In this article only those instruments will be considered in which solid objects or objects in space are viewed; reference should be made to the article Stereoscope for the instruments in which plane representations are offered to both eyes.
This instrument shows a transition to the stereoscope, inasmuch as the scale or means of measurement is not directly observed, but to each eye a plane representation is offered, just as in the stereoscope; the space to be measured, on the other hand, is portrayed in exactly the same way as in the double telescope.
An instrument of higher interest, the stereoscope, which, though of much later date (1849-1850), may be mentioned here, since along with the kaleidoscope it did more than anything else to popularize his name, was not, as has often been asserted, the invention of Brewster.
To Brewster is due the merit of suggesting the use of lenses for the purpose of uniting the dissimilar pictures; and accordingly the lenticular stereoscope may fairly be said to be his invention.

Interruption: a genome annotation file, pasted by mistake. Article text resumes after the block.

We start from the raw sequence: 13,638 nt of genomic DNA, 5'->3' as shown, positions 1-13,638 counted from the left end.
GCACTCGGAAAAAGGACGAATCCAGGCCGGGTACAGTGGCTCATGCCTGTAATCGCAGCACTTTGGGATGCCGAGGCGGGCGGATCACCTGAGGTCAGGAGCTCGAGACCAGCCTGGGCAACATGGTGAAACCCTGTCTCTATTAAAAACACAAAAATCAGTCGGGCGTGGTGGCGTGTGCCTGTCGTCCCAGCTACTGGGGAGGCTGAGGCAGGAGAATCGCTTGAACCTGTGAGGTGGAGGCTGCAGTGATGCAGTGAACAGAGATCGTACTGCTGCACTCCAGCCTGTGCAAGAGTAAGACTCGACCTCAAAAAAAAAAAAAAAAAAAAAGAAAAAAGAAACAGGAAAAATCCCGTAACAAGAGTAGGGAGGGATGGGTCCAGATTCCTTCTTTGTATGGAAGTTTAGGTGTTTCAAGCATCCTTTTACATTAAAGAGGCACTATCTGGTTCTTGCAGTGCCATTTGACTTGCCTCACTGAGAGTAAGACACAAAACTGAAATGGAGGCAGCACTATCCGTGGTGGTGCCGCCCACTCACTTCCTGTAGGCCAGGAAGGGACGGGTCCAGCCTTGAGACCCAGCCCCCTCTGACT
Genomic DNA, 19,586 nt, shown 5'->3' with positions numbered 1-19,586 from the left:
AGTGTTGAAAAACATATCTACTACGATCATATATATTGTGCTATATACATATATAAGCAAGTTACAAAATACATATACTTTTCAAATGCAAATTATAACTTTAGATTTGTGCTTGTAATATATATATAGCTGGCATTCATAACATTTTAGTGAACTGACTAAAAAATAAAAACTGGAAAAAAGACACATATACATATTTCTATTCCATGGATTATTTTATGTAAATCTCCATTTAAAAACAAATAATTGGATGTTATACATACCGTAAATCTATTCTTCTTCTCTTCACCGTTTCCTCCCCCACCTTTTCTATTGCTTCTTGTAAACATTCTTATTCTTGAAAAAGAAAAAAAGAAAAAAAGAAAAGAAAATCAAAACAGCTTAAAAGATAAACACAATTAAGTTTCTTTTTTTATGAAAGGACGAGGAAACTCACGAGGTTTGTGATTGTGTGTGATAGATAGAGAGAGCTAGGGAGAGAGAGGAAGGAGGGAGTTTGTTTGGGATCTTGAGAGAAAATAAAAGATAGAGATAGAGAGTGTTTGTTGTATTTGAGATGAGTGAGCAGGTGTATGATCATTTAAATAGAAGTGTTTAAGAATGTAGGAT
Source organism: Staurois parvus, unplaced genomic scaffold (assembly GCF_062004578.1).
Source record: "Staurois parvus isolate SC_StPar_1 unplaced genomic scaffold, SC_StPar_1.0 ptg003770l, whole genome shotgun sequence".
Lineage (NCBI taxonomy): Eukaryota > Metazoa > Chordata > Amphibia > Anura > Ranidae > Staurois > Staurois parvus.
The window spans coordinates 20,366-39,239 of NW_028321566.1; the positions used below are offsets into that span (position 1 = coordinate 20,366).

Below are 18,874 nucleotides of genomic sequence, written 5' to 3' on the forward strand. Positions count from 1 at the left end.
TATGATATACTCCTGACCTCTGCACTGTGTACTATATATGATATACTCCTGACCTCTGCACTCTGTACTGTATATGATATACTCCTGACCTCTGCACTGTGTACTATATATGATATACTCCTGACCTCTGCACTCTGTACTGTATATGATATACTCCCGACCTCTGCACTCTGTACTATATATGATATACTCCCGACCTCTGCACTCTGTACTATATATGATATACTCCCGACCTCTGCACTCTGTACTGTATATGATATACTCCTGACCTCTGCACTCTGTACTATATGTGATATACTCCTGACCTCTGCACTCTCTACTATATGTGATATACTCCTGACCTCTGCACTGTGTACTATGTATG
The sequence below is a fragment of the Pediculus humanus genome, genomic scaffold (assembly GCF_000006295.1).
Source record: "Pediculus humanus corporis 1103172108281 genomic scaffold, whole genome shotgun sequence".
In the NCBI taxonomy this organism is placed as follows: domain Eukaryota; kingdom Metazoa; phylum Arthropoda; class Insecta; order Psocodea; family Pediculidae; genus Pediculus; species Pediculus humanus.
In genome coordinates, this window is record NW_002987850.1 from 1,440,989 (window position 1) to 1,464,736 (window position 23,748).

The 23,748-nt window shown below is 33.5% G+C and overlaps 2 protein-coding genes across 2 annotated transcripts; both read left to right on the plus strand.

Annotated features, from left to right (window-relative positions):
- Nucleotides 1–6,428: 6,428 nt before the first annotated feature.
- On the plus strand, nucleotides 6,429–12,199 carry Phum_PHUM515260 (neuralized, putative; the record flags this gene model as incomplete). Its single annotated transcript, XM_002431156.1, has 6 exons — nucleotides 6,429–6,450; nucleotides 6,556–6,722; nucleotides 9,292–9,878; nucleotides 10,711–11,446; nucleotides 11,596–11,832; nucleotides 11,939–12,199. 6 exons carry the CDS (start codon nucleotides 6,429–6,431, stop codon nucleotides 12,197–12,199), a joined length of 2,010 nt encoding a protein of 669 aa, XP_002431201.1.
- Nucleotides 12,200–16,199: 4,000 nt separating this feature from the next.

At a later period he was one of the leading contributors to the Encyclopaedia Britannica (seventh and eighth editions), the articles on Electricity, Hydrodynamics, Magnetism, Microscope, Optics, Stereoscope, Voltaic Electricity, &c., being from his pen.
The village has woollen mills, knitting mills, stereoscope, box, and collar and cuff factories and machine shops.
Their detection is especially simple when the stereo-comparator is used; this instrument enables the two eyes to combine the images of each star on two plates into one image (as in the stereoscope); when the star has moved considerably in the interval between the taking of the two plates, it appears to stand out from the rest in relief and is at once noticed.